11/28/2011—If I remember correctly, Pope Benedict recently stated that modern people are in despair over death. Obviously, he was suggesting that the promise of Christian life could be an antidote to this despair.
I am on my way to the funeral of my father, Nathan Ledewitz. Even though he lived to ripe age of 94, and lived a good life according to his lights, his death inevitably reminds me of the decline and death of all of us.
What can be said by a secularist about death? All living beings die. For that matter, all reality is transient. Even the sun will die. This universe too as far as we know. It is part of the rhythm of being.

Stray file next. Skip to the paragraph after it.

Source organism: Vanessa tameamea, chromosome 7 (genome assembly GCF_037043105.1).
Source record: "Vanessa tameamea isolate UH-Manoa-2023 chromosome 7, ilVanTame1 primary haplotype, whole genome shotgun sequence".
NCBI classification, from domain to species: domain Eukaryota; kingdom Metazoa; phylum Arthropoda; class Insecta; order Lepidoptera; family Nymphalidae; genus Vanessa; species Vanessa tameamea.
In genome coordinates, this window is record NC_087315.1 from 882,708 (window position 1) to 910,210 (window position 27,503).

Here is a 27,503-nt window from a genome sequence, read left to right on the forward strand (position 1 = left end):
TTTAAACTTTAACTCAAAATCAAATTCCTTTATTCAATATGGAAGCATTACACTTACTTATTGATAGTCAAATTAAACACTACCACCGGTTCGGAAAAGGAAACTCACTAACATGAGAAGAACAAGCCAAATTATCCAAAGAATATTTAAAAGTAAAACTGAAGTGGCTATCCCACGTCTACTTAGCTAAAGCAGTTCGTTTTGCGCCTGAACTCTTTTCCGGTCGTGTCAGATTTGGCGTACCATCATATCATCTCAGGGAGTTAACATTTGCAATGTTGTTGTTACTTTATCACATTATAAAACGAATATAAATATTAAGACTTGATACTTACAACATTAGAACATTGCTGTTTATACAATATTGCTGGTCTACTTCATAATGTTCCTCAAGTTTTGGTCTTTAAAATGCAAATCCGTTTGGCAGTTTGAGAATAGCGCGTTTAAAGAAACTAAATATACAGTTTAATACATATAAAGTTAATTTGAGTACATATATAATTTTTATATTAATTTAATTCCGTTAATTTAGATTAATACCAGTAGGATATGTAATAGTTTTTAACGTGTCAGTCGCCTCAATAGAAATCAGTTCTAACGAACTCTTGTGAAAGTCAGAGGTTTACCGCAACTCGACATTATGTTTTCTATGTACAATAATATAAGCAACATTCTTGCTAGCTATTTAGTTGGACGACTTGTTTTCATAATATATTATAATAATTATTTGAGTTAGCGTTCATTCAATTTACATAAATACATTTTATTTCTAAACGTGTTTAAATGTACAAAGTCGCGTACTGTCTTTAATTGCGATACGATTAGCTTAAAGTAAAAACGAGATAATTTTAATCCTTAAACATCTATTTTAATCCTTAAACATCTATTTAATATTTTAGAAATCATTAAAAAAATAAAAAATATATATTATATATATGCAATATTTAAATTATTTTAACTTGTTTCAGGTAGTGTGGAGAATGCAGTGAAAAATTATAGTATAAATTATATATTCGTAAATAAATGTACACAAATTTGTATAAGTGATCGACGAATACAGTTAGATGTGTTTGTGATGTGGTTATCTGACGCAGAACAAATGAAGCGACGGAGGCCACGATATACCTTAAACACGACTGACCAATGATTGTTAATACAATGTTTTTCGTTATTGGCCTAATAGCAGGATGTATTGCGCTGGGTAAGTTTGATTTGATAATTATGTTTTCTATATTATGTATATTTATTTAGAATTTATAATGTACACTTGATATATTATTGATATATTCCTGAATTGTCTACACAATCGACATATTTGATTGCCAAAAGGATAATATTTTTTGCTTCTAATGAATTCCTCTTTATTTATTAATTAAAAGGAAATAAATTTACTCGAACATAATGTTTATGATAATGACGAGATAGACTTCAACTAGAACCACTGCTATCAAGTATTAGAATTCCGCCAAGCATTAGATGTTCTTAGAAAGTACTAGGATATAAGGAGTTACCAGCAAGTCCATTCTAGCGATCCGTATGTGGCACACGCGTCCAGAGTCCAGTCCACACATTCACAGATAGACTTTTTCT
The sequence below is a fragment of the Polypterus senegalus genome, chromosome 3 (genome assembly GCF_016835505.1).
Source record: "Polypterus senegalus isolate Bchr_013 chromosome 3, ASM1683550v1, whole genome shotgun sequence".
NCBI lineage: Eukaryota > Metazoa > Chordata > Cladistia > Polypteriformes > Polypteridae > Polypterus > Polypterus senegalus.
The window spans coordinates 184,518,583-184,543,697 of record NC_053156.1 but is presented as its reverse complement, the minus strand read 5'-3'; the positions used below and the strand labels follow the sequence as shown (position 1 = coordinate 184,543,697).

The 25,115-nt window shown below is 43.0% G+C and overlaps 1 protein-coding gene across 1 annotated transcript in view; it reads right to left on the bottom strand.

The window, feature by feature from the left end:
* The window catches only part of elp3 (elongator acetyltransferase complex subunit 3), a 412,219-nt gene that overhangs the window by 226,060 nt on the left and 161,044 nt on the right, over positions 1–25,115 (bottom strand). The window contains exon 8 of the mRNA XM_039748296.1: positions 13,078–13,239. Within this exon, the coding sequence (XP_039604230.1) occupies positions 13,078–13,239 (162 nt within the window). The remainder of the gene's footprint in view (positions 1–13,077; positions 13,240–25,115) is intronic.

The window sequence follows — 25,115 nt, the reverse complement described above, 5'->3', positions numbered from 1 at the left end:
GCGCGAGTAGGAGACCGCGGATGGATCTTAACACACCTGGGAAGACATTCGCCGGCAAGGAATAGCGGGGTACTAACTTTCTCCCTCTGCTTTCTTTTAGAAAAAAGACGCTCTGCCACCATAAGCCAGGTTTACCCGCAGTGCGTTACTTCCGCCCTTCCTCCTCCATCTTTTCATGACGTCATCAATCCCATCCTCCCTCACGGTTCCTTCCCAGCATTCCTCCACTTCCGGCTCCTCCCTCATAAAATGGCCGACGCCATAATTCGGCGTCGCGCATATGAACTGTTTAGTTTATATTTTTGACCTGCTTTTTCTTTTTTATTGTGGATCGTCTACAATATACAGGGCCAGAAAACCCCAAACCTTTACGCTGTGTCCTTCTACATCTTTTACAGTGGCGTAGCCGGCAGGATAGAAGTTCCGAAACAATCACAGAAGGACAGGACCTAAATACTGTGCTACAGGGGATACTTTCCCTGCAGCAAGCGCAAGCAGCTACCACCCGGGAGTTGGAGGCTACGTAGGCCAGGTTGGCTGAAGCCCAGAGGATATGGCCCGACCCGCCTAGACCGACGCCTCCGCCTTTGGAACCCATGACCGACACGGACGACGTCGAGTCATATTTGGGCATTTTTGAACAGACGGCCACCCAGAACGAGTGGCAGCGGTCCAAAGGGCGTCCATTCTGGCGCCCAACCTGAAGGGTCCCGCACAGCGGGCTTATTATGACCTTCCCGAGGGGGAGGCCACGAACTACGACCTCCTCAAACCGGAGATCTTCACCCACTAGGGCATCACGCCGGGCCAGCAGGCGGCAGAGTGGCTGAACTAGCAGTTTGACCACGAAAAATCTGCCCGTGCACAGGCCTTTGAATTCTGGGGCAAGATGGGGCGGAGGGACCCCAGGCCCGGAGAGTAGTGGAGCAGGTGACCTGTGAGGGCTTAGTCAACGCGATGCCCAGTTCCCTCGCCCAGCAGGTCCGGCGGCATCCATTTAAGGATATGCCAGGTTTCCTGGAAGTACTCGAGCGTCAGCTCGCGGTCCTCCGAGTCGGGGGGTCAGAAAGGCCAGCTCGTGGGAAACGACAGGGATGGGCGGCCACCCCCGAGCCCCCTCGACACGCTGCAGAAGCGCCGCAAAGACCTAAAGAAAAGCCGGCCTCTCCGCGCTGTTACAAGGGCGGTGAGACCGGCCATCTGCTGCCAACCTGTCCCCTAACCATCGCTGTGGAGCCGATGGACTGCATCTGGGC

Why does the Pope think this is a matter for despair? Why should my little ego survive and live forever?
It cannot be simply a religious distaste for death. For much of its history, Judaism had no notion of life after death in any form. Abraham was not promised anything but that his descendants would be a blessing after his death. In other words, the ongoing blessing of life was crucial, not Abraham himself.
All we can do is live the best life we can. And we can be grateful for life itself, which is a mysterious blessing we did nothing to merit.